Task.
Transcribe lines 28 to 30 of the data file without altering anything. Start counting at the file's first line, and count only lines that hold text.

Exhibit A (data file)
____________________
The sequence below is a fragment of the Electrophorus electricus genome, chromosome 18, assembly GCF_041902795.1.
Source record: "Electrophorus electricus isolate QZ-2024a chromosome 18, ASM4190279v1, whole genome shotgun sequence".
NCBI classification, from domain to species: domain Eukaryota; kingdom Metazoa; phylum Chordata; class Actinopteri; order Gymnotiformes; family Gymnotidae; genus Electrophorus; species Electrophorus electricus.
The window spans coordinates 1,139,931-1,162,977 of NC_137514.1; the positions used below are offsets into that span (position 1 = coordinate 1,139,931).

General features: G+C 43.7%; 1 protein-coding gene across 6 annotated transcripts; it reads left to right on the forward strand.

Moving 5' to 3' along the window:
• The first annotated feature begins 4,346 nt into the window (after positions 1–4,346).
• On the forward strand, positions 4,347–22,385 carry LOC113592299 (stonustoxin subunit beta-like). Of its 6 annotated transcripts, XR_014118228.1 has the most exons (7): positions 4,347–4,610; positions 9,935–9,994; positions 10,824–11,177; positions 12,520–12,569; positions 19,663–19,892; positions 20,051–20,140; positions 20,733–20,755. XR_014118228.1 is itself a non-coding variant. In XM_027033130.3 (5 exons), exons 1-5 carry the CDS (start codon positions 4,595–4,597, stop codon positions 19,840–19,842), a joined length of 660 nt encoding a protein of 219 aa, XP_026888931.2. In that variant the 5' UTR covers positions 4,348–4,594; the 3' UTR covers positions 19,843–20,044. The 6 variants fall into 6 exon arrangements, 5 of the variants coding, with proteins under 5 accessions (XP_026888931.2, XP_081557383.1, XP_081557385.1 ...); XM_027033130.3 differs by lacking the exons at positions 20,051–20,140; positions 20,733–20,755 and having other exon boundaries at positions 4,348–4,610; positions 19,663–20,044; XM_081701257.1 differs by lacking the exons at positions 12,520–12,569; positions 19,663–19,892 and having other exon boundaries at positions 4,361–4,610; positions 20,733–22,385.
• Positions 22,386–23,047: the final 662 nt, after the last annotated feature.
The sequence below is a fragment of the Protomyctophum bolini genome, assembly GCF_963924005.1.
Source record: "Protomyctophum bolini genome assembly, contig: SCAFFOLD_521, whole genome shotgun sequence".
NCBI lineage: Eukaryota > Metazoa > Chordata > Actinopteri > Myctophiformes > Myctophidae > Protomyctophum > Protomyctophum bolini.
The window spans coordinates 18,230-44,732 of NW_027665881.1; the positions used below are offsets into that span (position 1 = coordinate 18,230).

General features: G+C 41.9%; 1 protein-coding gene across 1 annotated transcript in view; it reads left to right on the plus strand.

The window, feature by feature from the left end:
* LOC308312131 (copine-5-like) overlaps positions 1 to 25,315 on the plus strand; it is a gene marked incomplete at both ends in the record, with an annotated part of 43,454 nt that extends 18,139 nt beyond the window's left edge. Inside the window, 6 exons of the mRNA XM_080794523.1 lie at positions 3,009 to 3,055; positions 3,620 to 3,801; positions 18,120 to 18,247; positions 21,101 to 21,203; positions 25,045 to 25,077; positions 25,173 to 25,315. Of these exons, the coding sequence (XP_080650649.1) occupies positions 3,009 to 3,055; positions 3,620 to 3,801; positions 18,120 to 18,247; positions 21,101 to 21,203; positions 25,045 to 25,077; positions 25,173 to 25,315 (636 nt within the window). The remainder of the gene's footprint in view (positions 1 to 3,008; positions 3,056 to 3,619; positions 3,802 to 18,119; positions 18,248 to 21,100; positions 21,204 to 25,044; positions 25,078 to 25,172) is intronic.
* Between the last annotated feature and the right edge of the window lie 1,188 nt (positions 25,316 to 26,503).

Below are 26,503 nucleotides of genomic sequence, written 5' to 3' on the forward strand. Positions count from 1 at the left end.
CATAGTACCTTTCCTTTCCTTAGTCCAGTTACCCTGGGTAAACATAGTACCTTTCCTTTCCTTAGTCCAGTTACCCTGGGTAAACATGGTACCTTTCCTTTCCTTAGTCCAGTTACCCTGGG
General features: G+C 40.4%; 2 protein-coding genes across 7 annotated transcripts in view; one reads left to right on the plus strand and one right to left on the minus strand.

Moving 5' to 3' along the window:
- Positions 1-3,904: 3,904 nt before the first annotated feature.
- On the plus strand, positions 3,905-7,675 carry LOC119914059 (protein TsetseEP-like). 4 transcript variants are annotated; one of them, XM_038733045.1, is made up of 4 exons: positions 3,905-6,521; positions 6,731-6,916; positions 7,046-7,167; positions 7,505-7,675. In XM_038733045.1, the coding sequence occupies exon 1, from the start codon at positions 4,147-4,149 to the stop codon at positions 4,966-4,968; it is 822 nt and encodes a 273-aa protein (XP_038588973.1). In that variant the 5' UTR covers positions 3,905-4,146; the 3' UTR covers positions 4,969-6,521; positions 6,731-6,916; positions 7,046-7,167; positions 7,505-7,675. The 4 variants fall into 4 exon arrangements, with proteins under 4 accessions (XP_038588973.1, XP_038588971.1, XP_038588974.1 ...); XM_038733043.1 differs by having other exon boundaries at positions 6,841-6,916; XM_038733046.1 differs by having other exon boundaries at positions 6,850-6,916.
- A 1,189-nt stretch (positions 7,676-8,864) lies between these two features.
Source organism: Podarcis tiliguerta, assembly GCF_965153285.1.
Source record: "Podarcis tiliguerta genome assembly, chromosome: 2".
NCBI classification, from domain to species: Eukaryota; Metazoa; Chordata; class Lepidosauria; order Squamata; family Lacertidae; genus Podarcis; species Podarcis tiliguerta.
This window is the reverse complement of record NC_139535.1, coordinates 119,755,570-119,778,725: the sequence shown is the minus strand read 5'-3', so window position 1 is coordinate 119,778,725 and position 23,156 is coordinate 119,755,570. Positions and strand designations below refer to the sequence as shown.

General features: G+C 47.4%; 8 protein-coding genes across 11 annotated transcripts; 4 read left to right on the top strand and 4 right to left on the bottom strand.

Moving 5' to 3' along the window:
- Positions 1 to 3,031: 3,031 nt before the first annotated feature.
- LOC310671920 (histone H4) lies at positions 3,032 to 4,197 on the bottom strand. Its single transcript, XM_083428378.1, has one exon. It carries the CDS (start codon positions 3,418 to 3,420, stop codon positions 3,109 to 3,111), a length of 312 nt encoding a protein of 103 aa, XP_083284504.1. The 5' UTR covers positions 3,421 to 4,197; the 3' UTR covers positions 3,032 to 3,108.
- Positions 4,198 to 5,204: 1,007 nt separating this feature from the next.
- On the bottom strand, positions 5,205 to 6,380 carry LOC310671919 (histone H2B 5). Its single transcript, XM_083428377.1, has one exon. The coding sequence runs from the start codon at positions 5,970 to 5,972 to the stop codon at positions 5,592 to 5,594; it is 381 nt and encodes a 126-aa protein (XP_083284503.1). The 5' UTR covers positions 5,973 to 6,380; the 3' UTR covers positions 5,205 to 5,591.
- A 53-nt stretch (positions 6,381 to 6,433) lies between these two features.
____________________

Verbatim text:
This window is the reverse complement of record NC_139535.1, coordinates 119,755,570-119,778,725: the sequence shown is the minus strand read 5'-3', so window position 1 is coordinate 119,778,725 and position 23,156 is coordinate 119,755,570. Positions and strand designations below refer to the sequence as shown.

General features: G+C 47.4%; 8 protein-coding genes across 11 annotated transcripts; 4 read left to right on the top strand and 4 right to left on the bottom strand.

Moving 5' to 3' along the window: